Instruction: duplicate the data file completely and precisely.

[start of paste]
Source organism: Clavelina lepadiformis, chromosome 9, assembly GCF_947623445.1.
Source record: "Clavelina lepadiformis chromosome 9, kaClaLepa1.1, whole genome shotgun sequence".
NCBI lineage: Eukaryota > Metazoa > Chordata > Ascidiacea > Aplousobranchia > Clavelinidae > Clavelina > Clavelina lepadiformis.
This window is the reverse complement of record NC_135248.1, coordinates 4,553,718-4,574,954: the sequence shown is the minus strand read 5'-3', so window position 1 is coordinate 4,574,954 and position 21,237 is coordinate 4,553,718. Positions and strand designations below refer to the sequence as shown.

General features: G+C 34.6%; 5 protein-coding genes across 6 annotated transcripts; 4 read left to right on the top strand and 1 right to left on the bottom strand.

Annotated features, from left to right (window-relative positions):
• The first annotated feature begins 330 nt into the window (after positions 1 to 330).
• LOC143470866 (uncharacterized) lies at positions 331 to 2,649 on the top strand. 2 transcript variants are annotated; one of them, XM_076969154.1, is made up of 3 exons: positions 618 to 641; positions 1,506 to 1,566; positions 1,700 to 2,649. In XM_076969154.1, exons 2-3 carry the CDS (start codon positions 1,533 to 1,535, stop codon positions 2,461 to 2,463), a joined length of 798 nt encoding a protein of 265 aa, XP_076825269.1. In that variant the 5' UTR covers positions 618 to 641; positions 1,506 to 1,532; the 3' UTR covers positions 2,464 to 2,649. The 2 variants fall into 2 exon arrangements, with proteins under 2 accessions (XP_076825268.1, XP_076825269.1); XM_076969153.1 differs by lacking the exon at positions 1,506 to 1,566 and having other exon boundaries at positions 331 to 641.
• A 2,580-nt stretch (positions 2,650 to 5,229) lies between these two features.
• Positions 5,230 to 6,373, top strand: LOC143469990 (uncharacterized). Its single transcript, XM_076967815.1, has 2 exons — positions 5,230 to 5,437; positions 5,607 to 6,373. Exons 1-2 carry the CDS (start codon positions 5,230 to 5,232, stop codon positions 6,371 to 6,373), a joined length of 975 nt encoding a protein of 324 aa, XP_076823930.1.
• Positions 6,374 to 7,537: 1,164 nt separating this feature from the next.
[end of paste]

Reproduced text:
Source organism: Clavelina lepadiformis, chromosome 9, assembly GCF_947623445.1.
Source record: "Clavelina lepadiformis chromosome 9, kaClaLepa1.1, whole genome shotgun sequence".
NCBI lineage: Eukaryota > Metazoa > Chordata > Ascidiacea > Aplousobranchia > Clavelinidae > Clavelina > Clavelina lepadiformis.
This window is the reverse complement of record NC_135248.1, coordinates 4,553,718-4,574,954: the sequence shown is the minus strand read 5'-3', so window position 1 is coordinate 4,574,954 and position 21,237 is coordinate 4,553,718. Positions and strand designations below refer to the sequence as shown.

General features: G+C 34.6%; 5 protein-coding genes across 6 annotated transcripts; 4 read left to right on the top strand and 1 right to left on the bottom strand.

Annotated features, from left to right (window-relative positions):
• The first annotated feature begins 330 nt into the window (after positions 1 to 330).
• LOC143470866 (uncharacterized) lies at positions 331 to 2,649 on the top strand. 2 transcript variants are annotated; one of them, XM_076969154.1, is made up of 3 exons: positions 618 to 641; positions 1,506 to 1,566; positions 1,700 to 2,649. In XM_076969154.1, exons 2-3 carry the CDS (start codon positions 1,533 to 1,535, stop codon positions 2,461 to 2,463), a joined length of 798 nt encoding a protein of 265 aa, XP_076825269.1. In that variant the 5' UTR covers positions 618 to 641; positions 1,506 to 1,532; the 3' UTR covers positions 2,464 to 2,649. The 2 variants fall into 2 exon arrangements, with proteins under 2 accessions (XP_076825268.1, XP_076825269.1); XM_076969153.1 differs by lacking the exon at positions 1,506 to 1,566 and having other exon boundaries at positions 331 to 641.
• A 2,580-nt stretch (positions 2,650 to 5,229) lies between these two features.
• Positions 5,230 to 6,373, top strand: LOC143469990 (uncharacterized). Its single transcript, XM_076967815.1, has 2 exons — positions 5,230 to 5,437; positions 5,607 to 6,373. Exons 1-2 carry the CDS (start codon positions 5,230 to 5,232, stop codon positions 6,371 to 6,373), a joined length of 975 nt encoding a protein of 324 aa, XP_076823930.1.
• Positions 6,374 to 7,537: 1,164 nt separating this feature from the next.